• Statistics Lecture Series - 7 General Linear Model, Generalised Linear Model and Logistic Regression 
  • Statistics Lecture Series - 8 Experiments, Observational Studies, Diagnostic Testing, Sample size, Power, Meta-Analysis 

Career and professional development

We run a number of workshops for preparing for your professional life after the doctorate. The careers team within the RDP offer a range of workshops to support you with your professional development and transition to employment after the doctorate, both within and beyond academia. Tailored workshops can be offered on request.

If applying for roles or getting ready to make applications, the more preparation you do for interview, the more likely you are to succeed. This workshop will give an overview of current selection techniques, such as psychometric testing and assessment centres, and provide an opportunity to review presentation skills and strategies to answer interview questions.

Are you considering a career in academia? Relevant to any postgraduate researcher considering or planning to continue in research beyond their doctorate, this workshop explores postdoctoral roles. We examine the skills that applicants are expected (or encouraged) to demonstrate, and what you can do during your doctoral studies to meet these criteria. We also explore the differences between postgraduate and early career researcher roles.

Are you currently seeking work or planning an active job search? Whether a postgraduate or early career researcher this workshop offers the opportunity to discuss strategies in a competitive and currently unpredictable labour market, and how to make effective applications.

  • Analysing the labour market and finding vacancies
  • Evaluating job search strategies, including working with recruiters
  • Bridging the gap - professional development
  • Effective applications - marketing your transferable skills
  • Planning for career success

Aimed at first year PGRs, whatever your background or experience, this is an opportunity to explore how best to leverage opportunities for career development as part of the research journey, whether considering a career in academia or beyond. The workshop offers an overview of a broad range of career options and explores different approaches to professional development and career planning.

Aimed at mid-stage or final year doctoral researchers, this workshop explores options after the doctorate and offers the opportunity to review career plans before entering the next stage in your career. Are you on track to make the most of future opportunities?

  • Researching and evaluating opportunities
  • Key drivers and values – what is important to you?
  • Reviewing achievements and marketing your transferable skills
  • Consolidating professional development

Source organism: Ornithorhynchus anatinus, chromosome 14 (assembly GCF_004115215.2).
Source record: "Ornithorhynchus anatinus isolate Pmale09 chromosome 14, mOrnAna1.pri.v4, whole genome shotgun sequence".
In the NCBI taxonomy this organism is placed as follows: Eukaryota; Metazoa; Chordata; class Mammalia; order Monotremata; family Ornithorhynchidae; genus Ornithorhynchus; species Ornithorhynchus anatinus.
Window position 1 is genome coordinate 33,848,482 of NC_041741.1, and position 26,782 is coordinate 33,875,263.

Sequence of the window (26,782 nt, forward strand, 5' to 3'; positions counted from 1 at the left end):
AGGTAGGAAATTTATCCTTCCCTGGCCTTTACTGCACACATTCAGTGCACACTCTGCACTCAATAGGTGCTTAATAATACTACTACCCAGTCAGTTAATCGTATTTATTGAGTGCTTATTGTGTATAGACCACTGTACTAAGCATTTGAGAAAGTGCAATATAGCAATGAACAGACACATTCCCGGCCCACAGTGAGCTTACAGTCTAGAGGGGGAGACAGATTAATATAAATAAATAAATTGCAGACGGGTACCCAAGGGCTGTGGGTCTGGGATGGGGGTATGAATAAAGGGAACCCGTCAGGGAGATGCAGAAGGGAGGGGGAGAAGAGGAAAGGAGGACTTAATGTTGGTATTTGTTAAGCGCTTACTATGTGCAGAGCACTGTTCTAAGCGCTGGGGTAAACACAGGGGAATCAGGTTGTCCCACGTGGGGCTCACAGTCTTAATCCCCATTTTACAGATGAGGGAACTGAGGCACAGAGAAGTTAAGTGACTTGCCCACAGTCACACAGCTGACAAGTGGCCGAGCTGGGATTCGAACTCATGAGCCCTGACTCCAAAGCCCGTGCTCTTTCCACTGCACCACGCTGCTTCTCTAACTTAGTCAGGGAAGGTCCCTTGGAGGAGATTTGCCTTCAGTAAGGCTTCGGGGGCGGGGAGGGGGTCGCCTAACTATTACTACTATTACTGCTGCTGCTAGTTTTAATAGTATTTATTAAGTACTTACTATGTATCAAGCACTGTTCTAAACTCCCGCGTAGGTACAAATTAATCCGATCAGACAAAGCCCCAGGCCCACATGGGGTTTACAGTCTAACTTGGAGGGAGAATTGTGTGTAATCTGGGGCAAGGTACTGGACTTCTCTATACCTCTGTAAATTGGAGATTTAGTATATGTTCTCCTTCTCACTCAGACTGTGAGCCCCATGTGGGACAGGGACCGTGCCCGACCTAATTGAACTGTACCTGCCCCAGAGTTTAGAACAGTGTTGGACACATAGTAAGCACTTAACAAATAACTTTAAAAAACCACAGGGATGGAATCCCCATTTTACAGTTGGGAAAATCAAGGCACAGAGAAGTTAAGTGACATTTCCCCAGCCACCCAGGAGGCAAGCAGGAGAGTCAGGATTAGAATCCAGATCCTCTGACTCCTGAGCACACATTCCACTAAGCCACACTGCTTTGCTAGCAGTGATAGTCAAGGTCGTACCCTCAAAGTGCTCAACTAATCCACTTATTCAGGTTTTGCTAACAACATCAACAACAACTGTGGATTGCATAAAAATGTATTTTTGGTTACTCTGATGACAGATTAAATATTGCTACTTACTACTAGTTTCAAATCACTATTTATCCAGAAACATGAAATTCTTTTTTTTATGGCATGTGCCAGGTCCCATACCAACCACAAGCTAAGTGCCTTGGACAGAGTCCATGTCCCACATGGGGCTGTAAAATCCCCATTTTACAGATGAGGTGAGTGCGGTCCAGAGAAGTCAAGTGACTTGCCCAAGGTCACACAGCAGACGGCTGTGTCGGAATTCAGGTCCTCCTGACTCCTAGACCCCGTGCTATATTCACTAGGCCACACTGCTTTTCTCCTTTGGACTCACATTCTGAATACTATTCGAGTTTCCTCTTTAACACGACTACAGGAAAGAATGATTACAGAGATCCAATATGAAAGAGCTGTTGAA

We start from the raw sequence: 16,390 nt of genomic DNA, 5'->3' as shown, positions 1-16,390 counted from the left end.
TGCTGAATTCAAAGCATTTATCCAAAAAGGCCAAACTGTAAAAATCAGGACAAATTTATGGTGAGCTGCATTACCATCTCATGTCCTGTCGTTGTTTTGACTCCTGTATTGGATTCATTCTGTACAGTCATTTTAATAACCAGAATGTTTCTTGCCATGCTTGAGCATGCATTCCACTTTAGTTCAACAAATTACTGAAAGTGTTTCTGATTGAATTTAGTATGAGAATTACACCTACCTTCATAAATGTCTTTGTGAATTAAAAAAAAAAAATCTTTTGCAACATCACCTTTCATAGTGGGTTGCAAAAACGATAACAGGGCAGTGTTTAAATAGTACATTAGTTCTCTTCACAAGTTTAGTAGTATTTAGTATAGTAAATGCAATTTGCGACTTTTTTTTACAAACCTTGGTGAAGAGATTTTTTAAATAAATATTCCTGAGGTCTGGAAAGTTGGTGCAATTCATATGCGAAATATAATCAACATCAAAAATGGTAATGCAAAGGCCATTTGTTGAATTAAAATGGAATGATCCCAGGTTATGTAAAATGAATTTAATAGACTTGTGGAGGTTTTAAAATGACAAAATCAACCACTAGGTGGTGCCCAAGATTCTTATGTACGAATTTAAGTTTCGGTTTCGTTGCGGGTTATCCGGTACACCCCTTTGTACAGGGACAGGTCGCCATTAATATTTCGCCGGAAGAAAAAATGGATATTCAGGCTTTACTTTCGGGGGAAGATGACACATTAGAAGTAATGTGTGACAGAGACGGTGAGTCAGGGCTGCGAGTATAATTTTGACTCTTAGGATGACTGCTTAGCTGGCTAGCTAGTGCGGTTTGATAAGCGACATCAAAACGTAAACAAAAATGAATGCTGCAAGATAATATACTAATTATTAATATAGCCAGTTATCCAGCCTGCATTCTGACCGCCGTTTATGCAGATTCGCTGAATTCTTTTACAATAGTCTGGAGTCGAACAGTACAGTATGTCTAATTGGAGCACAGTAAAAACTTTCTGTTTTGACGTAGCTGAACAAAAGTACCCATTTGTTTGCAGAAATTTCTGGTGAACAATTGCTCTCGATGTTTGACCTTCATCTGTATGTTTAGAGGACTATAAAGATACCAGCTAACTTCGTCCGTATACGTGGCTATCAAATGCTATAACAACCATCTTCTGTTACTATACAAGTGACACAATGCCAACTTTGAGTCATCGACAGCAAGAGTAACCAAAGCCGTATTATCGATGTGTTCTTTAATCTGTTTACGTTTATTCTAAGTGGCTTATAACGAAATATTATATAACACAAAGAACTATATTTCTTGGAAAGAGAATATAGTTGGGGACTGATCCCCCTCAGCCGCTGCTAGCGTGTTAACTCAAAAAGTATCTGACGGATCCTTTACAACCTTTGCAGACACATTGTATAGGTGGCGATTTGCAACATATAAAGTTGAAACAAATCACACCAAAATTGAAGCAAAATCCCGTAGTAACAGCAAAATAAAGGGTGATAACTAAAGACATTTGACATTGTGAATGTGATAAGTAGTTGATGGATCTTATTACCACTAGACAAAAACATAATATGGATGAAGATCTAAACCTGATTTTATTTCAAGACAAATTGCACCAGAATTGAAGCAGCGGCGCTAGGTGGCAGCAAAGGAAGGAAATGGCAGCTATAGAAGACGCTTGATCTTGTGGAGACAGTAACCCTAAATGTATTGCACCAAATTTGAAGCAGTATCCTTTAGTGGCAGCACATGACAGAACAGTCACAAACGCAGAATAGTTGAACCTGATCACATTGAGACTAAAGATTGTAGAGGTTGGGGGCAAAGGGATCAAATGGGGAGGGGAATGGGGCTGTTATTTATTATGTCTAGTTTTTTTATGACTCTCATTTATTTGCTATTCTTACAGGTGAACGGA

• Career planning strategies, long and short term

Building and maintaining your network is key to your continuing professional development, whatever field you may work in. In the current circumstances, online networking is increasingly important. This introductory workshop is designed to help you build your confidence when networking both online and face to face. We’ll introduce strategies for successful networking in different contexts such as career development and exploration, job search and raising your profile at conferences.

During the workshop we will:

  • Reflect on experiences and understanding of networking
  • Audit your current network to consider how to build and strengthen your connections
  • Prepare for, and practise, online networking
  • Explore the benefits of social media and online platforms

Develop confidence in their own authentic networking approach and strategies

Preparation is the key to impressing at recruitment interviews and even more so now that interviews are being held online. As with face to face interviews online interviewers want to hear examples that best demonstrate your suitability for the role and organisation and also what to gauge your enthusiasm for the role. Knowing you have done all you can to prepare for an online interview will help you approach the experience with confidence.

By the end of this workshop you will:

  • Understand the different types of online interview you might face
  • Develop strategies on how to prepare for different types of questions using the STAR structure
  • Be able to effectively present yourself, your skills, experience and motivation for the role

This online workshop is interactive and will include exercises during which you can practice asking, answering online interview questions, as well as gaining feedback. You will be expected to have your camera turned on during this workshop, just as you would in an online interview. 

Is your CV up to date?  Could it be strengthened? For those with less experience of CV writing or wanting to explore ways of using their CV more effectively, this workshop examines different styles of CV, academic, narrative, technical/skills based, commercial CVs for example. Share ideas about how to tailor CVs to meet employers’ expectations across different sectors

In the workshop we will focus on what makes a successful CV, including:

  • Comparison of different styles of CV.
  • Targeting the content of a CV to an advertised role
  • Effective CV presentation - layout and language.
  • Application Tracking Systems and CV submission, including cover letters.
  • A chance to review your own CV's checking they are up to date and where they need strengthening.